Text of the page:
I am new to randomForest models and need help.
I created a random forest of 500 trees from my train data.frame, and I created a set of response predictions for a specific variable. I need to compare the predictions to the original observations in a table. How do I do this? I tried just making table(test, predictions)
but it's a little hard to understand what the table is even telling me.
1

Why not provide an example of your data and tables? That's not rhetorical. – rawr Nov 20 '13 at 2:54

the data is answers from a survey, with factor levels: strongly agree, agree, no answer, disagree, strongly disagree" I am asked to isolate the responses of one survey question, and compare the responses to this question between the actual observed responses and a random forest nTree=500 responses. I made the random forest this way: > rf1< randomForest(Question5~., data=train) and then the predicted >p1<predict(rf1,test, type ='response') and then making the table ( p1, test$question5) just gives me a weird array of what i assume is where the answers had overlap? : – user2850316 Nov 20 '13 at 6:57
5
Since you have not provided the data, I have tried to replicate it and here is the procedure I followed:
Replicating the data:
Level < c("strongly disagree", "disagree", "no answer", "agree", "strongly agree")
Question5 < c("strongly agree", "agree", "no answer", "disagree", "strongly disagree", "disagree", "no answer", "agree", "strongly disagree")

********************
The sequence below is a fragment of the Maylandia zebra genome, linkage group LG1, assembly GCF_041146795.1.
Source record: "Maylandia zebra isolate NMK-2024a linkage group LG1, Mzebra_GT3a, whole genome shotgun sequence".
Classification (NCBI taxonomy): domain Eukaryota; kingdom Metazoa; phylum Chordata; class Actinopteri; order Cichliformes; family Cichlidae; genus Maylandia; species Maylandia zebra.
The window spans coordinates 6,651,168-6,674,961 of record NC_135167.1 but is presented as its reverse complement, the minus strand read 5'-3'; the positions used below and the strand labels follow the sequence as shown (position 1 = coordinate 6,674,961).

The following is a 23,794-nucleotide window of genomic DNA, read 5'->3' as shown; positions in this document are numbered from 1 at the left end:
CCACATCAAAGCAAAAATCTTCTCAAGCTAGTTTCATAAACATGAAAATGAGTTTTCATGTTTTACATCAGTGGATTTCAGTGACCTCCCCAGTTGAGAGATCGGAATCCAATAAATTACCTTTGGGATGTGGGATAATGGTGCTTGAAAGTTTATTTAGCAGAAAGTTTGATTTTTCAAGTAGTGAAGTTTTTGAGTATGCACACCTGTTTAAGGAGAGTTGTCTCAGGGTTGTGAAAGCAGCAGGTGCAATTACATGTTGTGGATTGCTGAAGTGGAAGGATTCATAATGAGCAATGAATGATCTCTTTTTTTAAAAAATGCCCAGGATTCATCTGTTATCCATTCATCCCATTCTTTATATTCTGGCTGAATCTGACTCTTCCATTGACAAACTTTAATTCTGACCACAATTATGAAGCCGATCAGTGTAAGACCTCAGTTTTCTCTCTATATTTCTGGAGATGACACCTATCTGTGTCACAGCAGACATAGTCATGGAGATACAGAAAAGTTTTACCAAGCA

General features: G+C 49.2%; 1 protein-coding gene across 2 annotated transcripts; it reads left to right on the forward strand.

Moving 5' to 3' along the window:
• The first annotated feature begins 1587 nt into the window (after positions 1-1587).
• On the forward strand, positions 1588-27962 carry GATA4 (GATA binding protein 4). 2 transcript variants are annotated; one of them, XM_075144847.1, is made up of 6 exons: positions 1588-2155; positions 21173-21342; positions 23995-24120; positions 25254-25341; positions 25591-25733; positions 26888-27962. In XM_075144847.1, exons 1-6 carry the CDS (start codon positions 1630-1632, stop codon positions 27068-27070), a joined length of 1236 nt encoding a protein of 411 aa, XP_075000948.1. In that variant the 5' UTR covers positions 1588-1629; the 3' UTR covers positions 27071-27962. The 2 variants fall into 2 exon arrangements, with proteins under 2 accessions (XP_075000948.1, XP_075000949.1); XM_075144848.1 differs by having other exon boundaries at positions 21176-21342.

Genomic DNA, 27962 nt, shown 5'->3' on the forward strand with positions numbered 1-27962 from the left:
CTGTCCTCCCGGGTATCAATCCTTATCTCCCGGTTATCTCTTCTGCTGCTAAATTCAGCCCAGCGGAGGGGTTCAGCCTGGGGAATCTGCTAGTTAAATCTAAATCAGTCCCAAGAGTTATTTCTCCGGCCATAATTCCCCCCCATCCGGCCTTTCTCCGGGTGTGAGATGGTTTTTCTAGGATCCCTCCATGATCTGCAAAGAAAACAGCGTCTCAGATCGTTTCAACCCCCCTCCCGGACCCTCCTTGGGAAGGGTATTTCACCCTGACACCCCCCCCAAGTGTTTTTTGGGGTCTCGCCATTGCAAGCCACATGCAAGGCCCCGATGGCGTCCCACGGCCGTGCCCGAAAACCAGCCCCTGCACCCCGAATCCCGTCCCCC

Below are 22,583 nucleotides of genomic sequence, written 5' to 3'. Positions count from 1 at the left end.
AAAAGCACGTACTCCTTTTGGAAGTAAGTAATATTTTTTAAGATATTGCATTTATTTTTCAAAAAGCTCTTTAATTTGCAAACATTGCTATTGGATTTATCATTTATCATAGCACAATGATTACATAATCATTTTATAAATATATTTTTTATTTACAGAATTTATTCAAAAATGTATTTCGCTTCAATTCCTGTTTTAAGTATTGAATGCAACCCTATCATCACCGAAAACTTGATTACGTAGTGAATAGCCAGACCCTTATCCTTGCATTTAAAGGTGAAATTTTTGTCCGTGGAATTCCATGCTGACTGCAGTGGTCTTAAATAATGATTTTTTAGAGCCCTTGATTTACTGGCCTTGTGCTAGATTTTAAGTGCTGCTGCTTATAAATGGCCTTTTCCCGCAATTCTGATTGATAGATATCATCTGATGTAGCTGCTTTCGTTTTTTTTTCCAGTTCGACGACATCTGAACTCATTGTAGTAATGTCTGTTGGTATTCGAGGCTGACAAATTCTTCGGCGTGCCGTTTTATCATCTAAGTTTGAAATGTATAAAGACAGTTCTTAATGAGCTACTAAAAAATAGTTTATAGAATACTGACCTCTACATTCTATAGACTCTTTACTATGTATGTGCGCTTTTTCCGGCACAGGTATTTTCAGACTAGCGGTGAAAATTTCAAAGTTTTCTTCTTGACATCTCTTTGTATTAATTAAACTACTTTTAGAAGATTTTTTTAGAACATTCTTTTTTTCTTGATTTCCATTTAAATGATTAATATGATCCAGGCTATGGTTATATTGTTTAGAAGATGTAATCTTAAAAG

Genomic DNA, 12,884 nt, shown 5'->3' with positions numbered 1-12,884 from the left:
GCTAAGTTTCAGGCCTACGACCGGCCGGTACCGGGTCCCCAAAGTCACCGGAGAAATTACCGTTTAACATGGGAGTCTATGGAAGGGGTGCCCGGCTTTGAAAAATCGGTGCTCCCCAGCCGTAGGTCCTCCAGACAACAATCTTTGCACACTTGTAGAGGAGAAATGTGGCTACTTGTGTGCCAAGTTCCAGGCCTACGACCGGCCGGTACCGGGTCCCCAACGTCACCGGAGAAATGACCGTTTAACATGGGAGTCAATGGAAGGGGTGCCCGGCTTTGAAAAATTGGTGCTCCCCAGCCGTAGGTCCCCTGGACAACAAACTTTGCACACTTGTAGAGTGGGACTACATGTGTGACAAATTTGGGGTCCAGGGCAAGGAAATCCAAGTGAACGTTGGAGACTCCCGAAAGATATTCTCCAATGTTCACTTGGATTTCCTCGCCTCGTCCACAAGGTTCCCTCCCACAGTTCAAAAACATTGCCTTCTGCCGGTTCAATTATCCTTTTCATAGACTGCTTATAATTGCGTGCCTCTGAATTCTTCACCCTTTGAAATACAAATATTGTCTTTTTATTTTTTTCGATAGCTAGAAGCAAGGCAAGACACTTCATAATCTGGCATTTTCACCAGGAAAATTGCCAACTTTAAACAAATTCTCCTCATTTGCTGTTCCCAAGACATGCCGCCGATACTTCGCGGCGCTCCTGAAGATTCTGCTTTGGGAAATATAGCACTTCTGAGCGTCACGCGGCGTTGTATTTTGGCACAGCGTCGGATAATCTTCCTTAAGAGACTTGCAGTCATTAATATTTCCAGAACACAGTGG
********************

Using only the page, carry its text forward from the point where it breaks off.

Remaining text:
Question5 < factor(Question5, levels=Level, ordered=T)
train < data.frame(a=c(2,3,5,1,2,1,4,1,4), b=c(4,1,3,2,5,3,4,1,2), Question5)
Question5 < c("strongly disagree", "no answer", "agree", "strongly disagree", "disagree", "strongly agree", "no answer", "disagree", "strongly agree")
Question5 < factor(Question5, levels=Level, ordered=T)
test < data.frame(a=c(4,3,5,2,1,3,4,2,5), b=c(5,2,3,1,4,3,2,4,1), Question5)
Applying randomForest:
> library(randomForest)
> rf1 < randomForest(Question5~., data=train, ntree=500)
> p1 < predict(rf1, test, type='response')
> table(p1, test$Question5)
p1 strongly disagree disagree no answer agree strongly agree
strongly disagree 0 0 2 0 1
disagree 0 1 0 0 0
no answer 1 0 0 1 0
agree 1 0 0 0 1
strongly agree 0 1 0 0 0
You should get a table similar to what I have got above when you perform this procedure with your data. When you add up the diagonal elements of this table, you will obtain the total number of correct predictions (1 out of 9 in the above case).
0
Something I use to evaluate models is:
evaluate < function(actuals, predictions){
cf.matrix < table(actuals,predictions)
cf.precision < cf.matrix[2, 2] / sum(cf.matrix[, 2])
cf.prop_miss < cf.matrix[2, 1] / sum(cf.matrix[2, ])
cf.accuracy < (cf.matrix[1, 1] + cf.matrix[2, 2]) / sum(cf.matrix)
cf.TruePositiveRate < cf.matrix[2,2] / sum(cf.matrix[2, ])
cf.FalsePositiveRate < cf.matrix[1, 2] / sum(cf.matrix[1, ])
cf.prevalence < sum(cf.matrix[2, ]) / sum(cf.matrix)
output < list(cf.matrix,cf.precision,cf.prop_miss,cf.accuracy,cf.TruePositiveRate,cf.FalsePositiveRate,cf.prevalence)
names(output) < c('confusion matrix','precision','percent missed','accuracy','True Positive', 'False Positive', 'prevalence')
return(output)
}